Of course, I listen to all manner of other Christmas music through December, but JT is my bedrock. Every year an artist tries to enter the cannon to be established as a classic, but most fall short. We don’t want to be screamed at (I’m looking at you, Kelly Clarkson). We can tell when it’s overdone (ahem, Carrie Underwood). We know when it’s empty drivel (Katy Perry, obviously). We can also begrudgingly love a song we fully intended to hate (Taylor Swift and her blasted Tree Farm).

(I admitted that last one to Amy while we were in Nashville and she told me her friend bought Taylor’s actual uncle’s Christmas tree farm in Pennsylvania, and that connection gave me permission to love it without reserve.)

I asked my sister if it was crazy to write about my passion for James Taylor’s Christmas album, and she said, “No! When ‘In the Bleak Midwinter’ comes on, I can barely keep it together.” I felt so seen. That song brings me to my knees.

The reverence is what keeps me coming back. He could have chosen a dozen Christmas standards, recorded them as written, completely phoned it in, and still sold/streamed millions of records. Instead, he made unexpected, thoughtful song selections with lyrics that catch your ear, rather than fly by unnoticed like so many Christmas songs. A huge part of the joy of Christmas music is that the One Great True Story of God’s love for us is being told over airwaves for an entire month. But often we know them so well, we barely hear the words.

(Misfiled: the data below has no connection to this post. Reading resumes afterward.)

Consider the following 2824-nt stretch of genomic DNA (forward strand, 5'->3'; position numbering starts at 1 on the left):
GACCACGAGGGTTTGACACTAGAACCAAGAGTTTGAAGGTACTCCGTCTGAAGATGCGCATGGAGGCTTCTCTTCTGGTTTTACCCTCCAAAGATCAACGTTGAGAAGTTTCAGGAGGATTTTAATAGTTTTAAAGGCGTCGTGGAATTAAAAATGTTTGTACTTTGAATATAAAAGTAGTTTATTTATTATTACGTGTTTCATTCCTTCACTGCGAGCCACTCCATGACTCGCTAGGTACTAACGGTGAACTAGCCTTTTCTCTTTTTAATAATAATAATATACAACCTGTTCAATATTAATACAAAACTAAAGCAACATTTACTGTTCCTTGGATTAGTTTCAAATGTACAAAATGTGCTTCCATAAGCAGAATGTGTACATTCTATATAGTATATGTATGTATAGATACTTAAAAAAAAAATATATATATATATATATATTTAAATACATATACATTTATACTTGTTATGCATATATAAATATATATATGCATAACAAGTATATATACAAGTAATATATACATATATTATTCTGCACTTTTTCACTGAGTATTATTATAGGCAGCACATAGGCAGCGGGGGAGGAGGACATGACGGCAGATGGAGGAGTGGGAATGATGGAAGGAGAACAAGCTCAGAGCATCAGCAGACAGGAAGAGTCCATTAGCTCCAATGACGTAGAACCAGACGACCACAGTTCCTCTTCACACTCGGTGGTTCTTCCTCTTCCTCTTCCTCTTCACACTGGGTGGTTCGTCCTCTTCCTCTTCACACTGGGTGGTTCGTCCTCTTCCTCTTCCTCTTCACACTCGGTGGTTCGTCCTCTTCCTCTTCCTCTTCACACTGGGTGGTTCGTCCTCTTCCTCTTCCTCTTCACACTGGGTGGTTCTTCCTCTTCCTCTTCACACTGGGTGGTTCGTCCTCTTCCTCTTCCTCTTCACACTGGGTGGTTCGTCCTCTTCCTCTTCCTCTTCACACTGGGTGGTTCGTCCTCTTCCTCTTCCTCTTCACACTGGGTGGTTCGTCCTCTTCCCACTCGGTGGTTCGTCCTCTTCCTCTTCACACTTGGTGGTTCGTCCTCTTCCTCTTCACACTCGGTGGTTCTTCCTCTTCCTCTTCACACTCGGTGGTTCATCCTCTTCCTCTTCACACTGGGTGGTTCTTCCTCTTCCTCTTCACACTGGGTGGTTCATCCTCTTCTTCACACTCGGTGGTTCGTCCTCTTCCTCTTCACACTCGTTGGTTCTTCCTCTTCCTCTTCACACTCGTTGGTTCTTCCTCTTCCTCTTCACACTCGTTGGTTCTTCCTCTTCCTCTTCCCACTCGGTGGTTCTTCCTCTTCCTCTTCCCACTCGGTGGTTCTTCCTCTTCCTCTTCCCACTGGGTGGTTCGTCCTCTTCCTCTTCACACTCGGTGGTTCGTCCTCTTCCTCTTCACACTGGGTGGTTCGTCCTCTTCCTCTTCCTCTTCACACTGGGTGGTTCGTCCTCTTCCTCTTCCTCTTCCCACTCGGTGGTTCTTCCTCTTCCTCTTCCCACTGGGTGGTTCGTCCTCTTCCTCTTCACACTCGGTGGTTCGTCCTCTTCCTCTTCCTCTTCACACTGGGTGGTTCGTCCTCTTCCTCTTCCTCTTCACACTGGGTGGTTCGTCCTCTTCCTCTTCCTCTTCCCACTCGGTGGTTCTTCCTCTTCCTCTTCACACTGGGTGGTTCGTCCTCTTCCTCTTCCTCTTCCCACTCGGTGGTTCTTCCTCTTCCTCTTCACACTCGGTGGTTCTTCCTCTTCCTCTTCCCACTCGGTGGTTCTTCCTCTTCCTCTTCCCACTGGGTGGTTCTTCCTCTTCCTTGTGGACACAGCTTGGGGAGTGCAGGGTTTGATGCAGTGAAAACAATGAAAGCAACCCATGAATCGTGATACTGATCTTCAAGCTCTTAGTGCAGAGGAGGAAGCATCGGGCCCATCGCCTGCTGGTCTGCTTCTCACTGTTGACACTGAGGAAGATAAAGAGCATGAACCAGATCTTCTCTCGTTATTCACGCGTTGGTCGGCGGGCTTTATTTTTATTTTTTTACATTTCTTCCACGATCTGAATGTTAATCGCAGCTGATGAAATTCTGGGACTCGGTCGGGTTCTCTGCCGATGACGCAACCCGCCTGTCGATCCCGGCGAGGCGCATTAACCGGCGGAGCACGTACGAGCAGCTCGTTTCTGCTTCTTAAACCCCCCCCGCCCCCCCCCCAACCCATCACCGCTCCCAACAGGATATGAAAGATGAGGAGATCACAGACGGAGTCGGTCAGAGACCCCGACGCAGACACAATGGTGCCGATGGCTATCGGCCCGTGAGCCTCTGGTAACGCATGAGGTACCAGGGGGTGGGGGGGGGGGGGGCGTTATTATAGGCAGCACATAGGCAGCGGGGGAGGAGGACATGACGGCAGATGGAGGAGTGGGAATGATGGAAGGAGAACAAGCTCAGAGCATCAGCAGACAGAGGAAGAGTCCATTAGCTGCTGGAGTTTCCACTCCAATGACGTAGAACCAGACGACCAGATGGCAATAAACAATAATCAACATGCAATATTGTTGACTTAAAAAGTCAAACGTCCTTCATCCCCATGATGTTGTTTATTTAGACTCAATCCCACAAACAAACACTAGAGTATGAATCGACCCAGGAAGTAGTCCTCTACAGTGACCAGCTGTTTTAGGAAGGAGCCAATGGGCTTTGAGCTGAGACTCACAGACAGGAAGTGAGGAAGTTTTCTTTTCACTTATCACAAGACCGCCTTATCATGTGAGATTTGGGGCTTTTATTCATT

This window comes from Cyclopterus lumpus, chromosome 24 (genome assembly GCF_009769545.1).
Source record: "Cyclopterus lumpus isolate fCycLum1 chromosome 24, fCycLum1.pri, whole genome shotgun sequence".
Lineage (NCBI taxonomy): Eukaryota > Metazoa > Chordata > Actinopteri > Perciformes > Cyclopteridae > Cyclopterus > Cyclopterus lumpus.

In Who Comes This Night, which was written by Dave Grusin specifically for this album, he sings, “Who sends this song upon the air, to ease the soul that’s aching? To still the cry of deep despair and heal the heart that’s breaking.” It’s the tenderest song about approaching this newborn stranger, “for those who would the stranger greet, must lay their heart before him, and raise their song in voices sweet, to worship and adore him.”

All that when he could have just sung Joy to the World in two takes and been done with it. This is why he’s our homegrown American legend.

For now, today, listen to his spellbinding timbre as he holds the last note in the line, “In a year our troubles will be miles away.” You’ll find that it’s so beautiful you believe it, but his voice is so heart-rending, you know he knows it isn’t true. Which somehow makes his attempt to comfort us all the more endearing.